Offshore wind can be price competitive

On a par with natural gas, hydroelectricity

For years, supporters have made a convincing case that offshore wind power can play a central role in scrubbing the air we breathe of millions of tons of carbon dioxide produced by burning fossil fuels.

But in the Commonwealth of Massachusetts, which stands to lose more than 10 percent of its electric power production with the closing of obsolete nuclear power and fossil-fuel burning plants, the case for renewable power is as much about delivering large amounts of electricity at competitive pricing as it is about clean air.

That is why a study released March 15, 2016, by the University of Delaware Special Initiative on Offshore Wind is so important.

The study focused on Massachusetts, where the Legislature is debating a bill that will shape the state’s energy policy for a generation. The study found that should Massachusetts adopt a requirement that the state’s utilities purchase 2,000 megawatts of power from offshore wind developers over the next decade, the cost of wind-generated power would fall by more than half to a competitive 10.8 cents per kilowatt hour.

That would make the price of offshore wind more than competitive with natural gas and hydroelectric generation — even without the kinds of tax breaks that have been afforded the oil and gas producers and with none of the environmental costs that fossil fuels impose.

Cost has long been the hold-up for offshore wind in Massachusetts. The stalled Cape Wind project would have delivered power at a cost of 24 cents a kilowatt hour, a price that both utilities and industrial users balked at. That project appears to be permanently derailed, however, three large wind farm developers hold leases on three tracts of ocean off the coast of Martha’s Vineyard and Nantucket.

The University of Delaware report predicts those developers should be able to deliver power under the initial contract at a rate of 16.2 cents per kilowatt hour. By the end of the 2,000 megawatt buildout a decade later, those costs are predicted to fall to 10.8 cents a kilowatt hour.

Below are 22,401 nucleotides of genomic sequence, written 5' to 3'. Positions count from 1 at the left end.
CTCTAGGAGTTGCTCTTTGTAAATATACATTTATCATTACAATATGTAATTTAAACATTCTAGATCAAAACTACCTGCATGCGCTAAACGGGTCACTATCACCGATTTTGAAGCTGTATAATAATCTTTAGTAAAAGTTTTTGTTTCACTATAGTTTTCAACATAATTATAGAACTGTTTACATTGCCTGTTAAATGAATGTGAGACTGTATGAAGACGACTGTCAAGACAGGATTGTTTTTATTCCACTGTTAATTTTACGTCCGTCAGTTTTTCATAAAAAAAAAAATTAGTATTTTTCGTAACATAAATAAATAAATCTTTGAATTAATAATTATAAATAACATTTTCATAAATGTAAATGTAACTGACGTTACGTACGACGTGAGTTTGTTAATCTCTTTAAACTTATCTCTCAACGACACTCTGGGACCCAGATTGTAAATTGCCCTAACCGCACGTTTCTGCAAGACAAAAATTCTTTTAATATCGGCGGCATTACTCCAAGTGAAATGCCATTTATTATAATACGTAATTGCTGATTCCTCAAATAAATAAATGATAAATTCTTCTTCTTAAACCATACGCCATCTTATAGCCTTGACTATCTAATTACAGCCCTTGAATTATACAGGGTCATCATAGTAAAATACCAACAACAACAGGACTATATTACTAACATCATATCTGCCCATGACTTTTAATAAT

The same market forces that are driving down the cost of offshore wind power in Europe — such as the efficiencies gained from large-scale production and technological innovation — can be expected to work here. Of course, Europe has a more than 20-year head-start on the United States, and the United Kingdom will be producing power from offshore wind in the 10-cent  range within the next few years.

The US will benefit from what Europe has learned. And as offshore wind developers recognize that the United States, with over 400,000 MW of wind power available off both coasts, is their next great market, they will build factories here to produce the hundreds of components necessary for wind turbine construction, assembly and deployment. That too will drive down the cost of delivery because those big, heavy pieces will no longer need to be shipped across the ocean for assembly and installation here. And, once installed, those turbines will need to be operated and maintained. Together that will mean thousands of new jobs right here in Massachusetts as the new industry matures.

Meet the Author

Paul Vigeant

Managing director, New Bedford Wind Energy Center
The Massachusetts Legislature will vote this session to approve energy legislation that is expected to include offshore wind. With 2,000 megawatts, Massachusetts can begin reaping the benefits of industrial scale power production, and lower long term price stability for ratepayers.

Paul Vigeant is the managing director of the New Bedford Wind Energy Center.